PS - Grammar note from your post. "That said, I think that any mom that ("THAT" SHOULD BE A "WHO") does want to breastfeed should be encouraged to do so.

People are a "who" and not a "that." Thanks for a good post.

March 8, 2009 | Unregistered CommenterMebs

Wow, interesting post. I'm surprised at the 2 week suggestion from the original post you're commenting on. People kept telling me it would get better at 6 weeks, and I did find that true. My daughter had a bad latch, it hurt every time I fed her, less as time went on but still. She self weaned at 14.5 months. I could never get the right support, I had no transport to get to LLL meetings, and the hospital and Ped were useless in that regard so I battled on. I had to go back to work at 5.5 weeks and pumped until she was 6.5mos old and could go without a bottle. I pumped sitting on a bathroom floor... I think I might be more traumatised by that than I realise.

March 9, 2009 | Unregistered CommenterAmber

Agree wholeheartedly with what you say here - women should be supported in their decision to bf even if it's difficult (and, yes, it IS difficult but totally worth it.)

Sometimes I feel quite judged by my decision to stick with bf even when it is a struggle.. And I KNOW formula feeding mothers feel judged too. So it seems that we are all being made to feel inadequate, at some times, because of our feeding choices. Sigh.

March 9, 2009 | Unregistered CommenterFi

What I wonder-- why is two or five weeks too long to pump? There are a lot of women who exclusively pump for six months, a year, or more. Two of my friends have pumped for far longer than two weeks (one due to nursing/latch struggles, one due to premies). I also am offended at the thought that all women should give up at two weeks. It is irresponsible of her to say that and then try to have others back her up as it being her opinion. She is putting it out there that that is "the" time frame.

I unsubscribed to that site after some other posts I thought were questionable, and now I am more glad than ever that I did.

March 9, 2009 | Unregistered CommenterMaria

Great post. A a mom who gave up within that two week window this whole discussion stings. It stings a lot. But, you know what -- so do the first six to eight weeks of motherhood. In fact they more than sting. They suck. It was the worst soul-sucking experience of my life. I loved my baby, but I hated my life for those two months. It isn't the most positive, "sunshine and lollipops" thing to say to a new mom, but it would be accurate: "Keep up with the breastfeeding, I know it is hard and awful, but even if you throw in the towel now, its not like the quality of your life is going to improve immediately. This mothering gig doesn't really get good until your baby can smile at you."

And we so often throw out that term "support." I think we need to flesh it out. Sometimes support is cleaning a new mom's bathroom (e.g., see Anne Lamott's Operating Instructions), cooking her a good meal, taking care of older children, or generally standing guard over a new mom's right to do nothing but sleep and feed her new baby for 30 days.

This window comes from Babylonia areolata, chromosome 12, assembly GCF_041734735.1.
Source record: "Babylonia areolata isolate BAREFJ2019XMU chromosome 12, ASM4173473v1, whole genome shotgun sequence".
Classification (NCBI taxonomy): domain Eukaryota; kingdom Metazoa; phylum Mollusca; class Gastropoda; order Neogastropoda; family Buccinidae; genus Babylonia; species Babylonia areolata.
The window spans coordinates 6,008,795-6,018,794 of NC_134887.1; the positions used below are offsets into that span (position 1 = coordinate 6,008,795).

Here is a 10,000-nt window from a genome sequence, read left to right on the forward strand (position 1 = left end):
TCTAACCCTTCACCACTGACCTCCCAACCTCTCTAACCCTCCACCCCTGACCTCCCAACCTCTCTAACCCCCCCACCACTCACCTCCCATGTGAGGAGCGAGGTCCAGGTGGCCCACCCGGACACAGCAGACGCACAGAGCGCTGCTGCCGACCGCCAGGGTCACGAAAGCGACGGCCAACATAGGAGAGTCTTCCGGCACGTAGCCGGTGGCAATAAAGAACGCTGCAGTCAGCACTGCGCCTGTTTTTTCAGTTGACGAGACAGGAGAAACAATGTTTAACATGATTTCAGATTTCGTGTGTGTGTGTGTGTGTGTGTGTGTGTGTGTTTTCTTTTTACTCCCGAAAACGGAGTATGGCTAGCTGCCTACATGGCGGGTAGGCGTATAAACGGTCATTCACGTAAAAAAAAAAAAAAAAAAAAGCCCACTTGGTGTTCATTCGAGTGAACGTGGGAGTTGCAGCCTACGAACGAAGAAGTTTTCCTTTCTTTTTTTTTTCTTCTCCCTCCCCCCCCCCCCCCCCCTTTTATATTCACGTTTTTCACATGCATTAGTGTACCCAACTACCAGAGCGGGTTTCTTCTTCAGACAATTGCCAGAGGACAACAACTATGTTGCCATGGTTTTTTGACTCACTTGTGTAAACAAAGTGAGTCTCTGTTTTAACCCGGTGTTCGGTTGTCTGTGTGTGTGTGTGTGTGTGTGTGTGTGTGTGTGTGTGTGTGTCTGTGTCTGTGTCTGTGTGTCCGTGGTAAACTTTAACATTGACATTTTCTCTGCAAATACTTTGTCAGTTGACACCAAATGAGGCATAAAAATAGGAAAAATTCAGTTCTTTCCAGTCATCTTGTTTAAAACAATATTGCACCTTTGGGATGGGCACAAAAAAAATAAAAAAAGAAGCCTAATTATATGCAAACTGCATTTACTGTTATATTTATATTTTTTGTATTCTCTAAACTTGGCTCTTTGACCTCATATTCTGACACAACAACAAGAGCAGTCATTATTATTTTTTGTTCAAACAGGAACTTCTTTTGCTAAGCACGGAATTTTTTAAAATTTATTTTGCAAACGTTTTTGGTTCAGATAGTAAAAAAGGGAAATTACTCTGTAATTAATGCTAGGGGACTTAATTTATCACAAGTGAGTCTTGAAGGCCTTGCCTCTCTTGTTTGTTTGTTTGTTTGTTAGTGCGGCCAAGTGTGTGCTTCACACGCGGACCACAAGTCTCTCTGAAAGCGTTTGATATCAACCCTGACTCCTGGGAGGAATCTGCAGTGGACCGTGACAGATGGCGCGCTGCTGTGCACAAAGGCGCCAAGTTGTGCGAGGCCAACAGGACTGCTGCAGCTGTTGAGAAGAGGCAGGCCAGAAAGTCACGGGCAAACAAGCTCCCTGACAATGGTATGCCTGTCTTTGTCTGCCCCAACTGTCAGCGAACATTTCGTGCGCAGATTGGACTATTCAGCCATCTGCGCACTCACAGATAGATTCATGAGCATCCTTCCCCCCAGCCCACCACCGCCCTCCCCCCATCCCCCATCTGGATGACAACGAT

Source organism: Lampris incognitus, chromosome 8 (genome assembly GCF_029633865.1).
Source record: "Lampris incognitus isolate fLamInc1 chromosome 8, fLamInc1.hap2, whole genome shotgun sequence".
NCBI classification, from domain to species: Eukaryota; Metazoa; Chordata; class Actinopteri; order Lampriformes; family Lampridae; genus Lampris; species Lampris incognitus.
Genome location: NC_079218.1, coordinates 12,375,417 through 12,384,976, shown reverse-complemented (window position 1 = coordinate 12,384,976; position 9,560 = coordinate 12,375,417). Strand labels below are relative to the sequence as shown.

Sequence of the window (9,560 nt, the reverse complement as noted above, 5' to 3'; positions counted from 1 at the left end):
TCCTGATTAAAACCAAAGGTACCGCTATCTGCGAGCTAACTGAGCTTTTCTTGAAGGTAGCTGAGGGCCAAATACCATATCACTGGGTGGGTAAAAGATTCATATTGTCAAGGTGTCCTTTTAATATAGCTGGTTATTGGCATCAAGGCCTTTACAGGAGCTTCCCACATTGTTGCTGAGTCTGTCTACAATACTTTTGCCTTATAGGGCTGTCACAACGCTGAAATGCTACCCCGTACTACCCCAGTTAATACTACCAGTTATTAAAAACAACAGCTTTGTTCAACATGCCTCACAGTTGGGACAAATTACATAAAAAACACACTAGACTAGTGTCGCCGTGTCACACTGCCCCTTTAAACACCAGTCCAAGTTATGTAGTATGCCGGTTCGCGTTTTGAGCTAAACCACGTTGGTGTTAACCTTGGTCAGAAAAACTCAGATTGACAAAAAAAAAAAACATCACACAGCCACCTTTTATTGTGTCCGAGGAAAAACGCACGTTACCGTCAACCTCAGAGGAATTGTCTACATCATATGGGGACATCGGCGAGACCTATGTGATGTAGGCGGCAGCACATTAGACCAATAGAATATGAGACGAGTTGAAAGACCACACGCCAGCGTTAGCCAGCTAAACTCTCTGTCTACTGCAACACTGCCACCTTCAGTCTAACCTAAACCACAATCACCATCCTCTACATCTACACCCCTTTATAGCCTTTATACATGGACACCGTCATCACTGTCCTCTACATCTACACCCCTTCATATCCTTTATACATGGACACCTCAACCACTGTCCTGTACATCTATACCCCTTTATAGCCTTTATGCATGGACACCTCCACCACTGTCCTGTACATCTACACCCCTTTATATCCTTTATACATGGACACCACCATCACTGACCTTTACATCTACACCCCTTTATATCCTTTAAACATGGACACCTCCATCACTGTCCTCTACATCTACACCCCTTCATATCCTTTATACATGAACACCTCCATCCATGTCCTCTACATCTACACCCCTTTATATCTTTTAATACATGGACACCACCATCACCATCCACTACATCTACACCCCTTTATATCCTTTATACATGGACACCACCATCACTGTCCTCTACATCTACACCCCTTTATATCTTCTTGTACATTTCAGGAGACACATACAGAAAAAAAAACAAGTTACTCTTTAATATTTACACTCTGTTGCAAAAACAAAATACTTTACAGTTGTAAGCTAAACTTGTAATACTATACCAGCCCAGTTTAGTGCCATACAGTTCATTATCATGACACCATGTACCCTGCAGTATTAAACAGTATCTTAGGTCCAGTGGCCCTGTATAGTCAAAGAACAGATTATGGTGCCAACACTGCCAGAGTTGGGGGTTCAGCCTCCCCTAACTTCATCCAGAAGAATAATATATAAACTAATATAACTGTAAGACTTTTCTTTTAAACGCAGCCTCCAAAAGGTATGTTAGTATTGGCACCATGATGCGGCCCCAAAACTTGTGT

Sometimes "support" is encouraging a sleep-deprived, struggling new mom to just eek out one more day trying to breastfeed her baby. And then the next day. And the one after.

And sometimes, albeit rarely, support is telling a new mom who has struggled for weeks (or months) , whose baby is suffering, that it is okay to find a different way to feed her baby. But be prepared: that sort of support cannot end when that first bottle of formula is given. Mom is going to need support for the sadness and grief she may feel over the loss of a breastfeeding relationship. Its been four+ years for me and I still grieve for that loss.

I am due in six weeks and I worked this entire pregnancy to set up a support system to do all of the above. Well, this time, I hope not that last part.

Thank you for this discussion.

March 9, 2009 | Unregistered CommenterKelly

This is such an important post. So many women who have breastfeeding problems at 2 weeks, or even at 4 weeks, can, with help, overcome them and go on to have a long breastfeeding relationship that benefits them and their babies. This is why, in THE COMPLETE BOOK OF BREASTFEEDING, Dr. Laura Marks and I encourage new moms to get help at the first sign of trouble -- not to wait until things get worse. Thanks for your good discussion.

March 9, 2009 | Unregistered CommenterSally Wendkos Olds

@Kelly Thank you for your comment. I hope that you will have a more enjoyable start with your next baby than you did with your first. I agree with you about support taking on many different forms and in fact you reminded me that I forgot to link to another post of mine on that topic in this post. I'm going to go back and edit and do that now, but I'll add it here too: http://www.phdinparenting.com/2008/11/01/what-does-support-look-like/" rel="nofollow">What does support look like: What to do and not to do to support a breastfeeding mother.

March 9, 2009 | Unregistered Commenterphdinparenting